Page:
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June 19, 2024
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The US airline industry is amid earning season. The reported earnings and news have been great. Records are being broken.  The pandemic is behind us. Pilots are getting 40% pay increases.  Everything is rosy!  Let’s talk about the news not being reported and the missed opportunities in ops costs that are swept under the rug. We noted earlier this week that US airlines do not have great time management.

The DoT says any flight arriving within 15 minutes is on-time. This a weird metric since airlines define their estimated arrival time in their schedules.  But we digress.  Here’s the percentage of US airline flights that arrived 15 minutes or more late over the past few years.  The 2023 numbers are through April.

The total column on the right is the average for the airline over the period.  The total row along the bottom is the industry average for the period.  So, between 2017 and April 2023, the industry average for arrivals is 17.7% over 15 minutes.  About every sixth flight arrives more than 15 minutes late.

If we eliminate 2020 and 2021 as pandemic years, the industry average goes from 17.7% to 10.3%.  In other words, during the pandemic period, with fewer flights, there were fewer delayed arrivals, as queuing theory suggests.

Airlines are expensive businesses to run. Assets are very expensive, and the staff are highly skilled.  So, these delays cost serious money – like telephone number sizes. The same total numbers apply here.  Over the period, US airlines “ate” nearly $40Bn because of late arrivals using the DoT 15-minute grace period.  The number is staggering.  For those thinking about weather and other exogenous impacts, remember they impact all the airlines.  Moreover, the industry is mature and has excellent weather forecast information.

Look at the trends of the number of flights US airlines are performing and their 15-minute late arrivals. Sure, there are seasonality issues like the weather.  But the number of flights arriving late after the pandemic is rising rapidly. From 2022 through April 2023, we are looking at over one in five flights arriving 15 minutes late.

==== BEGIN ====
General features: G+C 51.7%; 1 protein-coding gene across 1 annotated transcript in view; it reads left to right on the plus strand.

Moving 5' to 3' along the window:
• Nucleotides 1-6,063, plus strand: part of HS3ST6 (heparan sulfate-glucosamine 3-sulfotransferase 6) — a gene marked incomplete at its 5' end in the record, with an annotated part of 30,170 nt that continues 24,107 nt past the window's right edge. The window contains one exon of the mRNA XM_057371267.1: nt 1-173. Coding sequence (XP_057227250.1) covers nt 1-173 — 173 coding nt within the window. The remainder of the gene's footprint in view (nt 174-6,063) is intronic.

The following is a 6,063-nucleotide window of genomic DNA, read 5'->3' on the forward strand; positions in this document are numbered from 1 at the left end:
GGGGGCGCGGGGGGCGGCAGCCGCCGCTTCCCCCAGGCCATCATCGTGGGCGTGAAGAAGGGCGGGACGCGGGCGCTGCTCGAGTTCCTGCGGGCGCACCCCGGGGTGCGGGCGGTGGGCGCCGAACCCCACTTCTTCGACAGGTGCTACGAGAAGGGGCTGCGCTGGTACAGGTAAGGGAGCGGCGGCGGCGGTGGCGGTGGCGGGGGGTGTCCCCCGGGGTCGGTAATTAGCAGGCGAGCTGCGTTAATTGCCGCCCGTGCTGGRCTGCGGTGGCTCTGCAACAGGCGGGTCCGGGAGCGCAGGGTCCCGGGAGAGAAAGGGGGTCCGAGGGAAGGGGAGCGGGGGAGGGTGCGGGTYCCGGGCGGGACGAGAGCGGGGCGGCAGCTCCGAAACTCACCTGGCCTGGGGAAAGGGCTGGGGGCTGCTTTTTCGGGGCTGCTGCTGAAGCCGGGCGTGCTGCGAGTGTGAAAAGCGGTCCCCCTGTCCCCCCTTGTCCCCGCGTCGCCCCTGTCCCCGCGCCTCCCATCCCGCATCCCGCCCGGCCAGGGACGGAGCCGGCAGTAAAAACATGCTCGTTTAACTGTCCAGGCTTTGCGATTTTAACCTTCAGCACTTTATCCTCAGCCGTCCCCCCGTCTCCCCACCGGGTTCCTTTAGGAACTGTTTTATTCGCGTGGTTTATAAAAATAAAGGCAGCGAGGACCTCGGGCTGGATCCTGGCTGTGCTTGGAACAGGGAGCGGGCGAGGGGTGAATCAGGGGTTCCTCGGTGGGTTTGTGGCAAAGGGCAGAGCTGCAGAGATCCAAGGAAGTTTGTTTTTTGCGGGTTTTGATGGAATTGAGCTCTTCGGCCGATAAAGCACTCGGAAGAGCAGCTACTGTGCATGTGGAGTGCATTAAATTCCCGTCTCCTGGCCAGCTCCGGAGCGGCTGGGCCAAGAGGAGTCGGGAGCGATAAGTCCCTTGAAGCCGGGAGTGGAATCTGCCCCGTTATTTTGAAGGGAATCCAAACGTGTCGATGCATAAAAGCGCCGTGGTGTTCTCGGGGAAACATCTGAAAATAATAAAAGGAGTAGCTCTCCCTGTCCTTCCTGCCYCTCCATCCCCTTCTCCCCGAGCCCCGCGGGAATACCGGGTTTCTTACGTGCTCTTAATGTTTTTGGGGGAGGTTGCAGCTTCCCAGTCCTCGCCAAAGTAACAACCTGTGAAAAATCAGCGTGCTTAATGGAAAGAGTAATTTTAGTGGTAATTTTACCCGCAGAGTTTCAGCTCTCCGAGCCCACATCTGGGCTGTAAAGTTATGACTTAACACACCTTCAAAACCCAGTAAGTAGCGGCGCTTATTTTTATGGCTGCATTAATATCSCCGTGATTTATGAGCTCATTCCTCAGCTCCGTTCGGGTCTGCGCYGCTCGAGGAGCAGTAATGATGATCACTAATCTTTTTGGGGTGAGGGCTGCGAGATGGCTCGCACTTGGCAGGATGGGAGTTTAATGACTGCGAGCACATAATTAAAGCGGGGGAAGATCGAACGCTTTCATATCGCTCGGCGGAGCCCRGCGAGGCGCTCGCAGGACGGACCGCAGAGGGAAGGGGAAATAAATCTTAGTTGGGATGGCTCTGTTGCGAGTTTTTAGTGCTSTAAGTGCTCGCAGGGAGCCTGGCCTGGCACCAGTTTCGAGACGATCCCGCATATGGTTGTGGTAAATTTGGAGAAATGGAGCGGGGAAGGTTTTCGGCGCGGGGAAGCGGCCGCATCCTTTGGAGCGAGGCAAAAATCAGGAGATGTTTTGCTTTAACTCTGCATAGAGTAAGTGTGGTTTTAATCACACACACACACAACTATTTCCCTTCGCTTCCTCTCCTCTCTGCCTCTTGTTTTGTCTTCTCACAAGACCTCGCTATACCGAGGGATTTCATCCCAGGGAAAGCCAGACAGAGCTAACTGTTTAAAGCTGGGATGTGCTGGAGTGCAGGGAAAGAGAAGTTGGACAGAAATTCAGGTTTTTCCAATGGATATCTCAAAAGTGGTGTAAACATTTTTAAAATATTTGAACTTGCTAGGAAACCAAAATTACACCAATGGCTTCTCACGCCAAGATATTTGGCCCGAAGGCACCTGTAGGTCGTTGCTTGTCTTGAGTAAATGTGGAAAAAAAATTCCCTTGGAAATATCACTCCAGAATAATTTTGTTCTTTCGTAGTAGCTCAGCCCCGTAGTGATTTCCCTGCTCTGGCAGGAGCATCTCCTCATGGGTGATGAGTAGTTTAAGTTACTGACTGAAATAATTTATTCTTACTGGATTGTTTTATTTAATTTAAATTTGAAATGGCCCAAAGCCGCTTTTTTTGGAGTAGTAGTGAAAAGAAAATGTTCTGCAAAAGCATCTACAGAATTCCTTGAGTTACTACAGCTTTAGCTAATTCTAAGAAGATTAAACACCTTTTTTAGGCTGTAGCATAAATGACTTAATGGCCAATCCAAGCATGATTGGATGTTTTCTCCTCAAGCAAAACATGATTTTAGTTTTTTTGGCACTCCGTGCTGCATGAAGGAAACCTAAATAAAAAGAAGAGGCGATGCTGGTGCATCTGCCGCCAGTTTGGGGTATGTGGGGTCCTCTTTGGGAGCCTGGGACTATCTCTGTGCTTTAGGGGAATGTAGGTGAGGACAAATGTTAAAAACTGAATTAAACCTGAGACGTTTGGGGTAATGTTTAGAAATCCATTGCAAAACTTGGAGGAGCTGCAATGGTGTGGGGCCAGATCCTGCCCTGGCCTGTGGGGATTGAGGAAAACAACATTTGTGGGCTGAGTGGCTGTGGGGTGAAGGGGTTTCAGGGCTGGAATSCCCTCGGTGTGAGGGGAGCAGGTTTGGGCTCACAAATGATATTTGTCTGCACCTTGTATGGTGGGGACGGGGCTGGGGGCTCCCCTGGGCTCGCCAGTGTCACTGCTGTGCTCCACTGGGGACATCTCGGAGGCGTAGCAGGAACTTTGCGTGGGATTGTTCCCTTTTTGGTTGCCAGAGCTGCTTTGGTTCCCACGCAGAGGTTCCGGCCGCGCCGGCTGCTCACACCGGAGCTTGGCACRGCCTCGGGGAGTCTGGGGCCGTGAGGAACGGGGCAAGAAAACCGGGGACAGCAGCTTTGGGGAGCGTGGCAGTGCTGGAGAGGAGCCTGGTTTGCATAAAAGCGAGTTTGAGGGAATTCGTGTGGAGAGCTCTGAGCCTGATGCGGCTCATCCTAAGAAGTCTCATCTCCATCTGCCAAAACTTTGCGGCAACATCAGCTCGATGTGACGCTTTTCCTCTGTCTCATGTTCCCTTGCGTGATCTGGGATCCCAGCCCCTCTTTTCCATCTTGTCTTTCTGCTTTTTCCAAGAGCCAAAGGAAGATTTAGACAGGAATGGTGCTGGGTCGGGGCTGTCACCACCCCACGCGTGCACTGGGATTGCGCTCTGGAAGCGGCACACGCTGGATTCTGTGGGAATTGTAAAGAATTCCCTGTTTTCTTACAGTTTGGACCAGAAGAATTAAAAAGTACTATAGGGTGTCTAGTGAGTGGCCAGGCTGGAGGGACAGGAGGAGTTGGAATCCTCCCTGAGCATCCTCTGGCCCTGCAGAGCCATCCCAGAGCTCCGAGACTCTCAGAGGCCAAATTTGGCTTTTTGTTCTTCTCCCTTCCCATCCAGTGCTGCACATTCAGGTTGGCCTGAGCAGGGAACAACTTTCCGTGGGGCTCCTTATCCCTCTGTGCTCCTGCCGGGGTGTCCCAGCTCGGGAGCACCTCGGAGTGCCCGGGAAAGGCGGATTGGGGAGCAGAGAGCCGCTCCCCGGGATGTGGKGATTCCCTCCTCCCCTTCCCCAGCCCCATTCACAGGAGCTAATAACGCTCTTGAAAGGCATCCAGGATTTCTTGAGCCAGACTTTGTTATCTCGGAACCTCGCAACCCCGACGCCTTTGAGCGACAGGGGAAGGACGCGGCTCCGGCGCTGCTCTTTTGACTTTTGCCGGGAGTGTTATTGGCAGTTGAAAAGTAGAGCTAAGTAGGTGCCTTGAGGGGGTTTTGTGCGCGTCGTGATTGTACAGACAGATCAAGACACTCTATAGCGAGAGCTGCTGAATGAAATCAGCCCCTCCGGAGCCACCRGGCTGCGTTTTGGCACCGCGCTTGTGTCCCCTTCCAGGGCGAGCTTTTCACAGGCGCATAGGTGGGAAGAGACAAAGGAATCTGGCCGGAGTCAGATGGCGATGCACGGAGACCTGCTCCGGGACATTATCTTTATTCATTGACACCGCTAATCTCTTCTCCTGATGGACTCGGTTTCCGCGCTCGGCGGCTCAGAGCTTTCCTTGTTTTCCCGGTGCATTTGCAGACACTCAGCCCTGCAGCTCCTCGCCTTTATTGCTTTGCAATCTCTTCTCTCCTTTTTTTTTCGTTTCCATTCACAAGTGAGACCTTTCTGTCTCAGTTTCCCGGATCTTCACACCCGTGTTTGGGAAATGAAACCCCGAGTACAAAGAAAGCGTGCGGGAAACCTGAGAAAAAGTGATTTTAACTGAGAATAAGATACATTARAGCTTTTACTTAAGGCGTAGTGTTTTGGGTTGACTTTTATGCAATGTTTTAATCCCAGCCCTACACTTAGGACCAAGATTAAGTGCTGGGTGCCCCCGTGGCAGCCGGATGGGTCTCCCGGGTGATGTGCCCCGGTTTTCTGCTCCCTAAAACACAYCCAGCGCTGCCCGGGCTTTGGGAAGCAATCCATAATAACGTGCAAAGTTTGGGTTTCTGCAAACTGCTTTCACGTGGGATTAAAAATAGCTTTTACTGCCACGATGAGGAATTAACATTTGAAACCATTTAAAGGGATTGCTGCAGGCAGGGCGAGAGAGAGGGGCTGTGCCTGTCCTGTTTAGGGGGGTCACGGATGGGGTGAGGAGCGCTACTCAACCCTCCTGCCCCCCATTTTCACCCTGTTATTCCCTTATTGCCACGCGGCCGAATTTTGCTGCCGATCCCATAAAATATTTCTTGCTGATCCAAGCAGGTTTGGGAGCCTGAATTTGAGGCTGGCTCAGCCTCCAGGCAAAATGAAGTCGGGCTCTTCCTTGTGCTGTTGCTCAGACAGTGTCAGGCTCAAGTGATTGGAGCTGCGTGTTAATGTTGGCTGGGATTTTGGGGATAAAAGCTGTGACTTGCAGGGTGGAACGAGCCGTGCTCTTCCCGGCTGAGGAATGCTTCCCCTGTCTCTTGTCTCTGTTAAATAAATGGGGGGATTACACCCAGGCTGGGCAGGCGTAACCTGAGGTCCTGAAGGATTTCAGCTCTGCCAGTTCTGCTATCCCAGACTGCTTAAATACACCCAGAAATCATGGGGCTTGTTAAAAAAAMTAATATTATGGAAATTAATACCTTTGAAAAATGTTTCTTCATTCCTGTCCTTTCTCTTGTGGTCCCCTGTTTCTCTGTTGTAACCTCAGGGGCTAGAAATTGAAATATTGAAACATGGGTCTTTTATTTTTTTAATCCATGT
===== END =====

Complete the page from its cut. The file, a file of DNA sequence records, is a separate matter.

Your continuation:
It’s not all bad news, though. The following chart illustrates that the industry tries hard to catch up for lost time. Airlines know that time is money since that is what they sell.  You burn more fuel to make up the time, but fuel is ~45% of your costs.  You still save money by saving time.

The next chart shows the trend from 2017 through April 2023. Airlines try to catch up as the day nears midnight. Note schedule performance declines from about 5 pm.

There is a problem that warrants discussion is schedule padding. We define schedule padding as the number of minutes between the schedule and actual arrival.

The average padding is nine minutes, which one might consider irrelevant. It is not. The spike from the pandemic does through off the chart, but the other periods show a consistent trend.

Looking at ATL-BOS, we see that schedule padding moves around a lot.  Note airlines enter and leave markets.

Here’s another example: DFW-ORD.

Schedule padding varies between airlines, as the next table shows. The pandemic threw schedules off.  Overall, the amount of CRS time compared to actual time reflects each airline’s view of its operational capabilities.

Returning to the ATL-BOS example, look at the two tables tracking minutes.  The data shows that operating airlines set the padding at an average of ~12 minutes in this market. Note the scheduled times are close but not identical. Spirit offers the shortest schedule, and its padding is tighter.

A lot of operational data on US airlines suggest that the great earnings being reported are, perhaps, not as good as they could be. The debate about who is to blame, FAA or the airlines, is moot – both have a share in this problem.  Airline stockholders are bearing the financial impact.